"I plan to vote NO on the current #AHCA bill," Rep. Ileana Ros-Lehtinen (R-FL) tweeted on Tuesday. "As written the plan leaves too many from my #SoFla district uninsured."
Sen. Susan Collins (R-ME) called the CBO report "cause for alarm" and said it "should prompt the House to slow down and reconsider certain provisions of the bill."
What has Republican critics most concerned is the CBO's projections for how healthcare insurance costs would change for single individuals in three age groups.
This chart tells the tale...
This Is Why Republicans Are Running from the GOP Healthcare Bill
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The most disturbing forecast in the CBO report concerns the steep premium cost increases for older Americans in lower income brackets.
The most extreme case in the CBO report was that of a 64-year-old who makes $26,500 a year. That individual's healthcare premium net cost (after tax credits) would skyrocket from $1,700 a year to $14,600 -- a crippling monthly payment of $1,217.
Take a look at the chart:
For all its flaws, at least Obamacare was structured to offer the most financial assistance to the people with the least means to pay.
By basing the tax credits on age, the GOP healthcare plan ends up with a topsy-turvy result in which younger, wealthier Americans get huge breaks while sticking older Americans of modest means with premiums that would consume half of their total income.
The combination of a raw deal for older Americans and the loss of coverage for millions - even if, as the CBO points out, many of those will opt out of healthcare coverage voluntarily - makes the GOP healthcare law difficult to defend and harder to vote for.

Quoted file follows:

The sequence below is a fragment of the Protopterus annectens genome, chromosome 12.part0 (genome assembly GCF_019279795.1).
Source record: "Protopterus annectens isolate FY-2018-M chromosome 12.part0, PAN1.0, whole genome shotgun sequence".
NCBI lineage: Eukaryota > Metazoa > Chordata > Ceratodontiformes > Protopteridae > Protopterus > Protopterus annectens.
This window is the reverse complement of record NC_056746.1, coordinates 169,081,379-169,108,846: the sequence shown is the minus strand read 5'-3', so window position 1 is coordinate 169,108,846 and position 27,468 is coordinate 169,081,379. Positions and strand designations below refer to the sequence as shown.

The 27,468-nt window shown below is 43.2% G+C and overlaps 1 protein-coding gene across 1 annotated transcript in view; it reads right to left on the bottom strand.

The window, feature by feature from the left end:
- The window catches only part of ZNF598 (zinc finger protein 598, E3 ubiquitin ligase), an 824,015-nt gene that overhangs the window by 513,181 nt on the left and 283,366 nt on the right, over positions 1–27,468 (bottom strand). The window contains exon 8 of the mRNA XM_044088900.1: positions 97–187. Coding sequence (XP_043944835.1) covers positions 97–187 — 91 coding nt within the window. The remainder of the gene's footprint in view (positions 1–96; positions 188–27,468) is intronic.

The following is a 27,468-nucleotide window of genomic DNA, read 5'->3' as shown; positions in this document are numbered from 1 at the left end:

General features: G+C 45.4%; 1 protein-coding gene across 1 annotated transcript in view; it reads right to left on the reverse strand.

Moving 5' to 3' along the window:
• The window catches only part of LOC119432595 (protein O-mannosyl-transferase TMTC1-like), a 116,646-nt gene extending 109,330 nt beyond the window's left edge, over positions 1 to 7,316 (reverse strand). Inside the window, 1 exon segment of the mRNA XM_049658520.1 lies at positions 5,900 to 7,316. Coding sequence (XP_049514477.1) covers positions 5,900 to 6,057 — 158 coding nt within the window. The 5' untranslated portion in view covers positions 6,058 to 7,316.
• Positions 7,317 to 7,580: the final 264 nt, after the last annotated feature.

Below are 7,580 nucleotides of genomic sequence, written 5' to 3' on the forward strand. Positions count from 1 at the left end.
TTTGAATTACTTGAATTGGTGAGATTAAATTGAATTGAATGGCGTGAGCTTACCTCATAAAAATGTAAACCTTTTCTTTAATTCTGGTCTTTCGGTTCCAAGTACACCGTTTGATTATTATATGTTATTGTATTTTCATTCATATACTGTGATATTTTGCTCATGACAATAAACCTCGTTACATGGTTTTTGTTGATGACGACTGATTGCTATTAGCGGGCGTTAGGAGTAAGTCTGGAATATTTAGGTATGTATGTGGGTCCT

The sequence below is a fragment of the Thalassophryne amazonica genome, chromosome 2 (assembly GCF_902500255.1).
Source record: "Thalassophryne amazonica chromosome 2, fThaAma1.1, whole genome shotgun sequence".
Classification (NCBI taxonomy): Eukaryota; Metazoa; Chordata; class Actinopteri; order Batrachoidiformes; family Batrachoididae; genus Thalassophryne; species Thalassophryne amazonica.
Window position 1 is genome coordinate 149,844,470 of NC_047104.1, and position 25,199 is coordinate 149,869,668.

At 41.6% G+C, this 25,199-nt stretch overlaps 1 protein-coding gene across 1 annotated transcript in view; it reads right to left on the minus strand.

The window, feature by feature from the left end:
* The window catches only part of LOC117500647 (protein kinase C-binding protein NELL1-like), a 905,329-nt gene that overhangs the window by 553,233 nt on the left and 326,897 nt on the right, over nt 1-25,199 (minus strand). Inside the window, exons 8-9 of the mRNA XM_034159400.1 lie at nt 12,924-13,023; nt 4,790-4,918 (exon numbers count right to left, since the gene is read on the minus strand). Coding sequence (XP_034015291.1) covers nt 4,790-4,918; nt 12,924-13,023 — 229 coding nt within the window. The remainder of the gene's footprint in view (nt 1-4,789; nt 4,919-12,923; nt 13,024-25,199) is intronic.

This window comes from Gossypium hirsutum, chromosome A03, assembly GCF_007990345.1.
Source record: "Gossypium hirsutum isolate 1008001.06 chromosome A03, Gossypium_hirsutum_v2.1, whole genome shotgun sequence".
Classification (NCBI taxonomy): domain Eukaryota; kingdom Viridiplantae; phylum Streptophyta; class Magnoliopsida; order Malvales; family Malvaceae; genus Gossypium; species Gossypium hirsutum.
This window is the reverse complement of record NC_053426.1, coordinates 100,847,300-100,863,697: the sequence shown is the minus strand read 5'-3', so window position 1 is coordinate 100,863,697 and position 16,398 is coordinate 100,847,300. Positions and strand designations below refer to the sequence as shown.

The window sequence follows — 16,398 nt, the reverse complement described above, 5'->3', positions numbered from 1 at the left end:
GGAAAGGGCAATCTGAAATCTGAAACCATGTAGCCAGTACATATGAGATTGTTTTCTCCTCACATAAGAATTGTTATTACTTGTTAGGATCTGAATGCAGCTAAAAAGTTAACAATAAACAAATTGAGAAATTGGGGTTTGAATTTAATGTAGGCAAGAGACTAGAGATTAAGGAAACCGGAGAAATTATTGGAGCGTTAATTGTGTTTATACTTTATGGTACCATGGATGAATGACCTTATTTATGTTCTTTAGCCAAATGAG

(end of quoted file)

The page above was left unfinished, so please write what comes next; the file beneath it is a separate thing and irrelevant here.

And GOP lawmakers know they just can't gloss over the bill's flaws.
"There has to be some adjustment made for seniors living in rural areas," Sen. Pat Roberts (R-KS) told The Hill. "They're going to change that bill considerably, I think. But it's not just to suit the Senate. It's to get it to final passage and to help people."
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About the Author
David Zeiler, Associate Editor for Money Morning at Money Map Press, has been a journalist for more than 35 years, including 18 spent at The Baltimore Sun. He has worked as a writer, editor, and page designer at different times in his career. He's interviewed a number of well-known personalities - ranging from punk rock icon Joey Ramone to Apple Inc. co-founder Steve Wozniak.
Over the course of his journalistic career, Dave has covered many diverse subjects. Since arriving at Money Morning in 2011, he has focused primarily on technology. He's an expert on both Apple and cryptocurrencies. He started writing about Apple for The Sun in the mid-1990s, and had an Apple blog on The Sun's web site from 2007-2009. Dave's been writing about Bitcoin since 2011 - long before most people had even heard of it. He even mined it for a short time.
Dave has a BA in English and Mass Communications from Loyola University Maryland.